As a matter of fact, the private sector will focus only on those opportunities that will be based on cost minimisation and profit maximisation. It is a basic ingredient for the private sector, then who will take care of the social aspects?

Will only taxes be enough to meet expenditures? Will private sector be happy to pay high taxes? The government also needs to analyse the difference between tax revenue from these SOEs if they are privatised and their earnings potential if efficiently run by the government.

Third, the government will lose a major chunk of its already shrinking revenue to compensate for the laid-off staff. What would be left to pay back the debt or bear the debt servicing cost?

At present, privatisation is being presented as a remedy to deal with the loss-making SOEs and to retire debt. It is part of the argument that “we do not have enough financial resources and we have to pay back the debt” and “SOEs are bottomless holes and we cannot fix them”.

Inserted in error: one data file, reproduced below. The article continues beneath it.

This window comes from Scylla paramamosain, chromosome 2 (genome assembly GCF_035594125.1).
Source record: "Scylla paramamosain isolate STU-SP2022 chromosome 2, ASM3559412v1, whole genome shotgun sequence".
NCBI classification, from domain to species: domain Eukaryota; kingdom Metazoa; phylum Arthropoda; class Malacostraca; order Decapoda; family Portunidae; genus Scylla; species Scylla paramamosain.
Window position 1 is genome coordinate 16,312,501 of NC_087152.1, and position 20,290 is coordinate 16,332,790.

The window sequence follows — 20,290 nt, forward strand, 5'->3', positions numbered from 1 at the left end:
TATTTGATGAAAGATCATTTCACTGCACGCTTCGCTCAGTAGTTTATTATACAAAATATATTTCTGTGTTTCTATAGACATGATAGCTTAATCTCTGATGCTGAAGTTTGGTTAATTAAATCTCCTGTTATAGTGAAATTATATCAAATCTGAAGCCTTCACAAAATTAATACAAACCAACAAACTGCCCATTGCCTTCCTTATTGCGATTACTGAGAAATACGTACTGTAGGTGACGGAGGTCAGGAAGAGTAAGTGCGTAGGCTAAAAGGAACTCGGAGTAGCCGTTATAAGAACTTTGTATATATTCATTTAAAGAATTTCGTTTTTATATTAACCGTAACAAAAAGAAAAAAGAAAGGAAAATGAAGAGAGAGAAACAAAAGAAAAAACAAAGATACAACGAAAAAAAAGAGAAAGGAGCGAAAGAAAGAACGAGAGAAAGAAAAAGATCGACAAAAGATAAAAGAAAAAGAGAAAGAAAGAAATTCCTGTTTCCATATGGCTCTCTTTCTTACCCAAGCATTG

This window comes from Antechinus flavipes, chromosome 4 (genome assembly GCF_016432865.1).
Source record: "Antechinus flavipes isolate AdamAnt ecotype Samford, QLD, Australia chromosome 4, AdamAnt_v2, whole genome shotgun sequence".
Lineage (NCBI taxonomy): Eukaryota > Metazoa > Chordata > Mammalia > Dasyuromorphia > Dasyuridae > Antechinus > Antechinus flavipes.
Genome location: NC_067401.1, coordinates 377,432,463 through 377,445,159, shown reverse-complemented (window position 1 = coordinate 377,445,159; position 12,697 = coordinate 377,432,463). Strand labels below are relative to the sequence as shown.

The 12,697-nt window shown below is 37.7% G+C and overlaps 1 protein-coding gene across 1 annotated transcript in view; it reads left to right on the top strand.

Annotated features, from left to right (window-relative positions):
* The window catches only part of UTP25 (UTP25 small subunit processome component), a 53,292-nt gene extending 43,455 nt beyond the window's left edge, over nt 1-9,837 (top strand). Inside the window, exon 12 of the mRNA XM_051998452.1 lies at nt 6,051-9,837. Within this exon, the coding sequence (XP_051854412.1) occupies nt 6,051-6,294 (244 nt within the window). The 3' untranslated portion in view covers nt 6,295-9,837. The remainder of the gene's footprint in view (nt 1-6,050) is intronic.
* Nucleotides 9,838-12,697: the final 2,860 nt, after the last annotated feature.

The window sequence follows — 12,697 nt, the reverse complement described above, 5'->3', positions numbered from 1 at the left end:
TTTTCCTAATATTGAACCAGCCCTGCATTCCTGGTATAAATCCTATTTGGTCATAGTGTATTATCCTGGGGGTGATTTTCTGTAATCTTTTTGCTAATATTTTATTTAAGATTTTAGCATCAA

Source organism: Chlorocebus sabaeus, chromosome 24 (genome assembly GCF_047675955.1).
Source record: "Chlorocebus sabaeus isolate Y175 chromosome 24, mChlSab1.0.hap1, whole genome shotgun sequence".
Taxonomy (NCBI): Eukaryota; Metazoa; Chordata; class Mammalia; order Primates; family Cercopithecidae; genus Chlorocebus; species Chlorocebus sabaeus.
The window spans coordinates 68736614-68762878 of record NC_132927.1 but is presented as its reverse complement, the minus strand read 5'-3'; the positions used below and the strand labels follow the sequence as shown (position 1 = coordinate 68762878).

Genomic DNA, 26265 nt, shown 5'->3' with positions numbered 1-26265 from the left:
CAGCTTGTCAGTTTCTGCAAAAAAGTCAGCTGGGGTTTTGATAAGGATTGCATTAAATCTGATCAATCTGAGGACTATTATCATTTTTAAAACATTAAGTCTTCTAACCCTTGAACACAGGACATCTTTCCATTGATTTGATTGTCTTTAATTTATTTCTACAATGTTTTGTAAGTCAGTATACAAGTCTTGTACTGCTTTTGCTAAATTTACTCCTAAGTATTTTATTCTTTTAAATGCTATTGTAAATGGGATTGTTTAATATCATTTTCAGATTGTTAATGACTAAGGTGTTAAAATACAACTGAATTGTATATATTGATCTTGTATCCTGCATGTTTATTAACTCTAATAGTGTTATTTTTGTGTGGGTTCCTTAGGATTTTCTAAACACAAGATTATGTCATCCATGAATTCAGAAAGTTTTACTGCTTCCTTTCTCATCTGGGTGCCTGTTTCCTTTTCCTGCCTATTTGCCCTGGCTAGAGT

A deep analysis suggests that privatisation is a short-term solution with long-term negative implications. Moreover, it is not a wise strategy to sell assets instead of fixing problems.

If we buy the argument of the government that SOEs are not efficient or do not have good management, then what would be the excuse for the bad governance or mismanagement at the government level.

Should we hand over the government to the private sector too? Or we should rent the country to someone who has better experience or skills? Answer would be no, then why it is yes in the case of SOEs.

The wise strategy would be to go for comprehensive reforms and look for better models. For example, China’s SOEs are making huge profits and contributing to welfare of the country.

One of the reasons is that China introduced competition among the SOEs by establishing more than one SOEs in the same sector like mobile phone services. SOEs are competing to secure profits and benefits.